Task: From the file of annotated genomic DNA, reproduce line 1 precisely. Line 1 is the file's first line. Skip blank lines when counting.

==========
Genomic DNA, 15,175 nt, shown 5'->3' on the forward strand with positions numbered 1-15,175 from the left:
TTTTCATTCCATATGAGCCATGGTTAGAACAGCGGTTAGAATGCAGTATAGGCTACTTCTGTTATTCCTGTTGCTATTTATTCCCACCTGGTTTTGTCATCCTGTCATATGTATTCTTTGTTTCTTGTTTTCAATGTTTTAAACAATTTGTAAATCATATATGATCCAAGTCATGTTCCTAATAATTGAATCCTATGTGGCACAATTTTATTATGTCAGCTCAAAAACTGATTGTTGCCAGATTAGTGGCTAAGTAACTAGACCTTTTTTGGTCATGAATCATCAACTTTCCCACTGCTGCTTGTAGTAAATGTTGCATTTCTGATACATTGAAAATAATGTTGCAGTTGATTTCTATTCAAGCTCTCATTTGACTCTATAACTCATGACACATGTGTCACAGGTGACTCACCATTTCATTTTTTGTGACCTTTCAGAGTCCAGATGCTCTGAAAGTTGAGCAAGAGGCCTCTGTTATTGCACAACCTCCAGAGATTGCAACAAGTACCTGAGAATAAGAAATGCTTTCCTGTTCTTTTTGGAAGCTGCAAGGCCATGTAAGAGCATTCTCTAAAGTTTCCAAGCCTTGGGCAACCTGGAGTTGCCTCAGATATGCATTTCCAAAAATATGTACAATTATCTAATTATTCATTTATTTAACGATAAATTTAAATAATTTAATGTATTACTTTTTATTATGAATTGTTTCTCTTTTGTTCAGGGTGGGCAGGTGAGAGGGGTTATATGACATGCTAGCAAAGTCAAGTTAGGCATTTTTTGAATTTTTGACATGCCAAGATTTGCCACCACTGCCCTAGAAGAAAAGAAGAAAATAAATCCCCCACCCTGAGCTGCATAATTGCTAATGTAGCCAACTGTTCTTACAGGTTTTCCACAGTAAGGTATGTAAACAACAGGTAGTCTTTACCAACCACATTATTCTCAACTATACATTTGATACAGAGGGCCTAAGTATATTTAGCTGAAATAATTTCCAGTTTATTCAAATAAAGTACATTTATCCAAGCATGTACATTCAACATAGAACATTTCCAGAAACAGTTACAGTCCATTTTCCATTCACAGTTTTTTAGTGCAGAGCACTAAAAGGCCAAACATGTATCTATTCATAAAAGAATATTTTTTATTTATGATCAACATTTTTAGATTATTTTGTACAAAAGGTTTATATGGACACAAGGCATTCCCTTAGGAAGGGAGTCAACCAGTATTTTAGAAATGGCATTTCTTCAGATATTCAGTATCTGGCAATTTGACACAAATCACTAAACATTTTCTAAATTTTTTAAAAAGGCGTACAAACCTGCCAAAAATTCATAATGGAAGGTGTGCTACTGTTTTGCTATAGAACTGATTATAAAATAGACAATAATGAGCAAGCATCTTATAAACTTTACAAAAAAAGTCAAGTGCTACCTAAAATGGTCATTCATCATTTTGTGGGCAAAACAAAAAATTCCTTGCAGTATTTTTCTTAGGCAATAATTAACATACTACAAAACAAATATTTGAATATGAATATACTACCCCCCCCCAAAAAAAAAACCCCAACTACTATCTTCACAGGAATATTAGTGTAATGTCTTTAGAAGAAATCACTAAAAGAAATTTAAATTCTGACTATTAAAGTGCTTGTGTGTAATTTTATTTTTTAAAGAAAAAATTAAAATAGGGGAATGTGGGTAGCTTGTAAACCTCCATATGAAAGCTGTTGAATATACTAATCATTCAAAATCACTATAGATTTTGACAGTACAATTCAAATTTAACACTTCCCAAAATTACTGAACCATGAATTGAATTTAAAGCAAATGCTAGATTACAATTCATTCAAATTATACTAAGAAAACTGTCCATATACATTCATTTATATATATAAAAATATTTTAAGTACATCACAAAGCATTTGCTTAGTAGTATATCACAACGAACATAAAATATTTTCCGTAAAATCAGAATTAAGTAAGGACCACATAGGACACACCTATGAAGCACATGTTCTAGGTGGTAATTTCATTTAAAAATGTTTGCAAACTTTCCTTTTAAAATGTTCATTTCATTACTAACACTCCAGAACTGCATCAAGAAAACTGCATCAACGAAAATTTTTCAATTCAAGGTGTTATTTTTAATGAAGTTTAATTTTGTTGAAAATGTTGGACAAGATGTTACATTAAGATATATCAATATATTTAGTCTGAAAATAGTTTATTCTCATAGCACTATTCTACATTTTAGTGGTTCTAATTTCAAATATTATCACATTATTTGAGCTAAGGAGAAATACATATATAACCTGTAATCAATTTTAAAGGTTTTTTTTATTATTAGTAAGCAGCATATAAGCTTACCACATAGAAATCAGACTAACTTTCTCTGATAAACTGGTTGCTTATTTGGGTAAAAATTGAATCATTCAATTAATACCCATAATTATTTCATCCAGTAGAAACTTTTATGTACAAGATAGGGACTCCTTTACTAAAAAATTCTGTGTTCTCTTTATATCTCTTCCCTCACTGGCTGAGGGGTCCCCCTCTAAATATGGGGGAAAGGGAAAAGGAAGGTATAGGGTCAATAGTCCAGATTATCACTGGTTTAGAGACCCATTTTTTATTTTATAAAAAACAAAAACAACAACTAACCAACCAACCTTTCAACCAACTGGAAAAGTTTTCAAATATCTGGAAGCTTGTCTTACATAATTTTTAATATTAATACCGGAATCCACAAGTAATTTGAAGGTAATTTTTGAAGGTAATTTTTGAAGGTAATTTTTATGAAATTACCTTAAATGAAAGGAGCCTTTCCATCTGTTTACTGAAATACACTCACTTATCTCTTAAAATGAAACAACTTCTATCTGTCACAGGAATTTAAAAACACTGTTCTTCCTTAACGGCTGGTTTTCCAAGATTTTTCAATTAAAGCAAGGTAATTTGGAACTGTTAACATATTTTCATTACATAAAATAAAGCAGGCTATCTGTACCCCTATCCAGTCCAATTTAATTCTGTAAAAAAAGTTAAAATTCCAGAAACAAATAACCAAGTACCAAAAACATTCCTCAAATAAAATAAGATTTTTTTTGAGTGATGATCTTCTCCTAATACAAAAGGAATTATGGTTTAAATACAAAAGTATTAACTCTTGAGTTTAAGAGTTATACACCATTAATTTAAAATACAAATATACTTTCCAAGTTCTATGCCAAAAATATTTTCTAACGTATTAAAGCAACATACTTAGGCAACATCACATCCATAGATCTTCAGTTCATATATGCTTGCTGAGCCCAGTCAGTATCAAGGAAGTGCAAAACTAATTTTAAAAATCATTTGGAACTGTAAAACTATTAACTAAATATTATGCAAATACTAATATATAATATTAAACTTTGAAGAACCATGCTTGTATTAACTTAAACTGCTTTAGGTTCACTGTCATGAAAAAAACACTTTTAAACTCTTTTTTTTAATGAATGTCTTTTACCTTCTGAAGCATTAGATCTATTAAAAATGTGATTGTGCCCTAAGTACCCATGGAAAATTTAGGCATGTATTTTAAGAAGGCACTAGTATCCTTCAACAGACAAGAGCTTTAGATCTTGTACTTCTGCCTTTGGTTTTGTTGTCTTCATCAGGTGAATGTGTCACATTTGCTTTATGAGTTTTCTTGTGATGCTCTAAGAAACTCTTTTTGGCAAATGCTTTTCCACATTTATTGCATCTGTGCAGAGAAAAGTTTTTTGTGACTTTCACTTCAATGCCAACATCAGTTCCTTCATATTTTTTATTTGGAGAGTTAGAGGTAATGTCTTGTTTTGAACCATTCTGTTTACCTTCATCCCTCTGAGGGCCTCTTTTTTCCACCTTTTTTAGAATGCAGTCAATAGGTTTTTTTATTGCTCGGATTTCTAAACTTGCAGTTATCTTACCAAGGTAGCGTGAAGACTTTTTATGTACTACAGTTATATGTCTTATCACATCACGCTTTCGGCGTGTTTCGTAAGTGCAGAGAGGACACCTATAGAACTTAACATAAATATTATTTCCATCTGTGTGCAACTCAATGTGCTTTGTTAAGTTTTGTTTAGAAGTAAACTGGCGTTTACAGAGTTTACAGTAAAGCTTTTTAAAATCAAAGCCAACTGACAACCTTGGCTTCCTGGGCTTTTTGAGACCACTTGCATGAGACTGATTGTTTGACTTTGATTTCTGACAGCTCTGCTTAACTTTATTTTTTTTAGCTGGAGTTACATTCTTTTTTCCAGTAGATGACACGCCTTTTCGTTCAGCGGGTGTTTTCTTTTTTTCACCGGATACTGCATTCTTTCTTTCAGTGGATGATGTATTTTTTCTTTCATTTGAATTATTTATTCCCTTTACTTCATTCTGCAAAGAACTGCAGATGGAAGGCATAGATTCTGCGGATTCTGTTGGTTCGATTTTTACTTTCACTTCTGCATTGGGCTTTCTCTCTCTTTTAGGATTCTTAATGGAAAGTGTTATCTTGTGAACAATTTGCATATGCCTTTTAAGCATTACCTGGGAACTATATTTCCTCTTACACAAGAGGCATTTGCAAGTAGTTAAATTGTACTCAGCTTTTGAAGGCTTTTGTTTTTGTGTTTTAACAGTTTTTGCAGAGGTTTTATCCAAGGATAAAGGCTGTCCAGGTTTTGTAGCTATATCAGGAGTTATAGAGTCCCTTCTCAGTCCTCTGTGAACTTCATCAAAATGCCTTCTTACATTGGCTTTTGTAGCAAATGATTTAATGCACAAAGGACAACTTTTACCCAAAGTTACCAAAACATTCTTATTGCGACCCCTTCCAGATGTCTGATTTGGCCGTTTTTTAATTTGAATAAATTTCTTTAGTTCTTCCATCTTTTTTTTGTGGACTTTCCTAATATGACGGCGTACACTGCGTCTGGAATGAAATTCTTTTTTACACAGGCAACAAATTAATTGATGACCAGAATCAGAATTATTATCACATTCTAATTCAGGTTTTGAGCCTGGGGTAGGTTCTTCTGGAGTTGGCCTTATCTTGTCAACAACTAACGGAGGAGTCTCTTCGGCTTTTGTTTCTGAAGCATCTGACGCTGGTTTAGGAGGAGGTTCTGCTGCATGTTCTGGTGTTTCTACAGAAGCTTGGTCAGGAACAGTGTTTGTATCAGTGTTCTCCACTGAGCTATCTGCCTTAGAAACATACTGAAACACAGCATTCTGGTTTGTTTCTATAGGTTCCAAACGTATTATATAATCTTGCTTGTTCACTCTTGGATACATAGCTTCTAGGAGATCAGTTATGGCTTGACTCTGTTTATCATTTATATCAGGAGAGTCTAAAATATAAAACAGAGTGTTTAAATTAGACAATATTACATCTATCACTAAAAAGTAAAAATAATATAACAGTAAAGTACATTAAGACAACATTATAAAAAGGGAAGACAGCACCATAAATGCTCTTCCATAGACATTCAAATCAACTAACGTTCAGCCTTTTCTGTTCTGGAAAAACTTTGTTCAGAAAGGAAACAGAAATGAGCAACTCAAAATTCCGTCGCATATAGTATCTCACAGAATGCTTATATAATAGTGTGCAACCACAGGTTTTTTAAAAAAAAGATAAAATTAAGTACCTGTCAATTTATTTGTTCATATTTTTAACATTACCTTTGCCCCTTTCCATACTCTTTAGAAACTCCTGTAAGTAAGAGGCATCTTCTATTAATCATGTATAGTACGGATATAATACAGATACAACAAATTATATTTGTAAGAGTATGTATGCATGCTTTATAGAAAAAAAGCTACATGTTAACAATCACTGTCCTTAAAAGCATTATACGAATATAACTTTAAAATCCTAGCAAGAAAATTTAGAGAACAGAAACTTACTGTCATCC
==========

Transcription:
Genomic DNA, 15,175 nt, shown 5'->3' on the forward strand with positions numbered 1-15,175 from the left: